He had been up for a couple of hours when the emergency happened, and he looked for a place to land. He said the first and most important rule has always been to find a safe place that does not risk the safety or property of the public.

“I maneuvered the airplane so that I could bring the banner to a place where I could drop it, and then I had a couple of options and I apparently chose the good one,” Mansfield said. “I came in across that embankment, between those poles, and managed to land the airplane just above the embankment and then turn it to come down here and stop.”

Mansfield said no damage was done. He added the plane would be fixed and would be back up in the air.

According to Mansfield, he has won several awards for his work with safety. “It would be very embarrassing if this had ended up differently,” Mansfield said.

The incident happened around 2 p.m. Saturday and backed up traffic in that area for a while. Crews said it would take a couple hours to clear the scene.

Original article can be found here:   http://www.newschannel5.com












Wayne Mansfield was circling downtown Nashville in a small, fixed-wing airplane on Saturday afternoon when he felt the engine sputter.

The plane — hauling a CMA Fest banner encouraging "Meet Lady Antebellum text CMA to 31996" — suffered an engine failure, he said. 

Mansfield began looking for his best landing options. He found it where Interstate 65 meets the Interstate 40 downtown loop, near Jefferson Street.

Mansfield, who lives near Boston, said he dropped the banner and steered the aircraft over an embankment and between two poles before he came to a stop in a grassy median where the interstates meet.

"I was still going around in circles downtown. I wasn’t trying to come here that’s for sure," he said later, standing beside his aircraft, cars buzzing by.

"I didn’t have a lot of choices," he said. "I maneuvered the airplane, picked my spot and landed in it."

The emergency landing happened about 2:15 p.m. 

The fixed-wing, single-engine airplane was manufactured in 1987, according to Federal Aviation Administration records. Mansfield said a repair crew would be routed to remove the plane and make repairs.

He reported no injuries, and no hard feelings about Nashville even despite the aviation mishap.

"I was here last year flying around, it was wonderful," he said. "That’s why I wanted to come back. Nashville is wonderful city, it’s full of wonderful people, welcoming people."

Story,  video and photo gallery: http://www.tennessean.com

Piper PA-28-140 Cherokee, N4543R: Incident occurred June 08, 2017 at at Mooney Field Airport (22IN), Auburn, DeKalb County, Indiana

Federal Aviation Administration / Flight Standards District Office; Grand Rapids

http://registry.faa.gov/N4543R

NTSB Identification: GAA17CA336
14 CFR Part 91: General Aviation
Accident occurred Thursday, June 08, 2017 in Auburn, IN
Aircraft: PIPER PA 28, registration: N4543R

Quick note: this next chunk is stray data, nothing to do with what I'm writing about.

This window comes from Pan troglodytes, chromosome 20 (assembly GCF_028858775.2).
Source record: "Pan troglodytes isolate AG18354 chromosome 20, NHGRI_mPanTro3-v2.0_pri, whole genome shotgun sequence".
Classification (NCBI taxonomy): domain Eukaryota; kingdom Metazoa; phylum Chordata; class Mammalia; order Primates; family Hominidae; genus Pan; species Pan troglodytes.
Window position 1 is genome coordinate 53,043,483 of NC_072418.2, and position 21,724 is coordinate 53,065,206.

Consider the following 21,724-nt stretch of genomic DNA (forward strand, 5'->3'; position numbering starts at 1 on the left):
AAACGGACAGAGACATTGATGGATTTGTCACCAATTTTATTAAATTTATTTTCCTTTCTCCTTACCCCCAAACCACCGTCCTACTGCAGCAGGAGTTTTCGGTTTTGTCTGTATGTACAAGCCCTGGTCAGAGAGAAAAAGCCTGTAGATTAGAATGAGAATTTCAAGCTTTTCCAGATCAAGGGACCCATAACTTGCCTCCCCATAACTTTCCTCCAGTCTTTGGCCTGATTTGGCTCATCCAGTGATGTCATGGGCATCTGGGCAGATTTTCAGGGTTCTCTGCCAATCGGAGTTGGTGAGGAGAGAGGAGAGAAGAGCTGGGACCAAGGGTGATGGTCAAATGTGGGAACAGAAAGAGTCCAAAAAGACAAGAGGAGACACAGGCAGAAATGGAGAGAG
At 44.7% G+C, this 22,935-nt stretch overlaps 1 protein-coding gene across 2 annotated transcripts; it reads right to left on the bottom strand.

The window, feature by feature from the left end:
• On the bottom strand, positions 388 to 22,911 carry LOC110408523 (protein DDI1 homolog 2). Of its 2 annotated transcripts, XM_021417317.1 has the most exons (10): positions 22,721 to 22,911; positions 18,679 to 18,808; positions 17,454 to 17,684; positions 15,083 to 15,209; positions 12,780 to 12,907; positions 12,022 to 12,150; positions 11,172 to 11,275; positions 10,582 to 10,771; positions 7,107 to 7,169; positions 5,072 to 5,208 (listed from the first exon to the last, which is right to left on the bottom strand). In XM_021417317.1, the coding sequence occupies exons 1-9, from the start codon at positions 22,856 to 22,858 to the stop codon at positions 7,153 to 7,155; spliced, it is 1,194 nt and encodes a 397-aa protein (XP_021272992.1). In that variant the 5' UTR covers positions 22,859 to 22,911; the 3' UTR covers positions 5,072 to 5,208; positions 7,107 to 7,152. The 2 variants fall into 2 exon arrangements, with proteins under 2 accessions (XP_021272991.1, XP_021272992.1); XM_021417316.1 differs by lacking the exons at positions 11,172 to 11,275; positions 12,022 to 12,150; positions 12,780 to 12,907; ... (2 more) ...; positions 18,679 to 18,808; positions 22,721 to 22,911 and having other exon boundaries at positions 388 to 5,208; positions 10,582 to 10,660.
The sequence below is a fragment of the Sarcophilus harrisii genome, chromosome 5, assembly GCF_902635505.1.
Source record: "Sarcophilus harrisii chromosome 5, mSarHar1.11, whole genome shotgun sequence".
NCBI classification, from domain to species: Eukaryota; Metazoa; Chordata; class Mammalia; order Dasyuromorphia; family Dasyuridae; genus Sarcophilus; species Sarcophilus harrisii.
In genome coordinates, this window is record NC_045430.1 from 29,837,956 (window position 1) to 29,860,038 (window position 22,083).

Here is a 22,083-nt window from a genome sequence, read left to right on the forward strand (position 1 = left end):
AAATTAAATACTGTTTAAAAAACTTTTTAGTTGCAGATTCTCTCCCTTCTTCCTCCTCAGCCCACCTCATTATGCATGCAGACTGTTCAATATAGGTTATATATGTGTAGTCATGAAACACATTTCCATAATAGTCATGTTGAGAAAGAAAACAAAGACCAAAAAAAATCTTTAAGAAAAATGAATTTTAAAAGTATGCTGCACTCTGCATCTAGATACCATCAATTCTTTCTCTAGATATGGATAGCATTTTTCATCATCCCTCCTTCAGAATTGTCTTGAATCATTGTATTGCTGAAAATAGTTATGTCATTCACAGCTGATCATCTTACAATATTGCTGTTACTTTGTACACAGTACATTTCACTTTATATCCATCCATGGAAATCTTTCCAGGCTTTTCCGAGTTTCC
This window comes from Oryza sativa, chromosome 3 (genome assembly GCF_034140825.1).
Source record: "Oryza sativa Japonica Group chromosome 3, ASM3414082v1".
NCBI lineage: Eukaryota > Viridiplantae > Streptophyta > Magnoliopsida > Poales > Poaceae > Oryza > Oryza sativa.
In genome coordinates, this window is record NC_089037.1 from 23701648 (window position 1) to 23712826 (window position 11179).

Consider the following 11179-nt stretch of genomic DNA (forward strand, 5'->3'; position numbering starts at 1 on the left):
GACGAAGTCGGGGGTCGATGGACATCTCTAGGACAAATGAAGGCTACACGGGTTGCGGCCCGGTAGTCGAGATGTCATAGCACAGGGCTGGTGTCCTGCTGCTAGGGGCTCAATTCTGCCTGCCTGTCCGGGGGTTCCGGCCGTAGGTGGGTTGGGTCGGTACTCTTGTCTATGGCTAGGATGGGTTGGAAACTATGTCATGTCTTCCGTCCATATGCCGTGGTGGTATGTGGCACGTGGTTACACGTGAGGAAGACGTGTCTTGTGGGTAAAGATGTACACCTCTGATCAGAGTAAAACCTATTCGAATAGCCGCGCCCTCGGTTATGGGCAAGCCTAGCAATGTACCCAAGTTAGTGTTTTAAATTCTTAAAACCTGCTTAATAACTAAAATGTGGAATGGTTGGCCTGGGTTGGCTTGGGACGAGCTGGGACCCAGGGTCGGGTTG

NTSB investigators will use data provided by various entities, including, but not limited to, the Federal Aviation Administration and/or the operator, and will not travel in support of this investigation to prepare this aircraft accident report.

Aircraft impacted barn under unknown circumstances.

Date: 08-JUN-17
Time: 17:00:00Z
Regis#: N4543R
Aircraft Make: PIPER
Aircraft Model: PA28
Event Type: INCIDENT
Highest Injury: NONE
Aircraft Missing: No
Damage: UNKNOWN
Activity: UNKNOWN
Flight Phase: UNKNOWN (UNK)
City: AUBURN
State: INDIANA




A pilot was only slightly injured Thursday afternoon when he failed to get his single-engine aircraft off the ground at a grass airstrip in DeKalb County. 

DeKalb County sheriff’s deputies were dispatched on Friday to a site on County Road 37 east of Auburn, where they had been told a plane had crashed into a house. In fact, it had rolled, not fallen, into the patio of a pole barn. 

The pilot of the 1965 Piper Cherokee 140 plane – Michael Mooney, 74 – came out of the crash was bruises on his face, but nothing more serious. 

He told investigators the crash happened on Thursday as he attempted to take off. However, the grassy field he was using as an airstrip was too rough, and he lost control. The plane was never in the air. 

Although the plane never lifted off, the Federal Aviation Administration was contacted and will handle the investigation. 

When the DeKalb County Sheriff Department responded to the report of a crash on Friday, that agency was aided by the Auburn and Garrett police departments and Indiana State Police.

Original article can be found here:  http://www.news-sentinel.com




DEKALB COUNTY, Ind. (WOWO): An investigation is underway after a plane nearly crashed into a barn.

On Friday, officers responded to a report of an airplane crashing into a house on CR 37 east of Auburn. A helicopter pilot saw the crash scene and was circling overhead so officers could locate the site.

Upon further investigation, it was determined the plane struck support posts that were in front of the barn and did not actually make contact with the barn. The pilot of the airplane told DeKalb County Police the crash happened Thursday as he attempted to take off. However, the grassy field air strip was too rough and he lost control. 

The plane was never in the air.

The pilot, 74, suffered minor facial contusions.

Officials with the Federal Aviation Administration were contacted and will be handling the investigation.

Original article can be found here:  https://www.wowo.com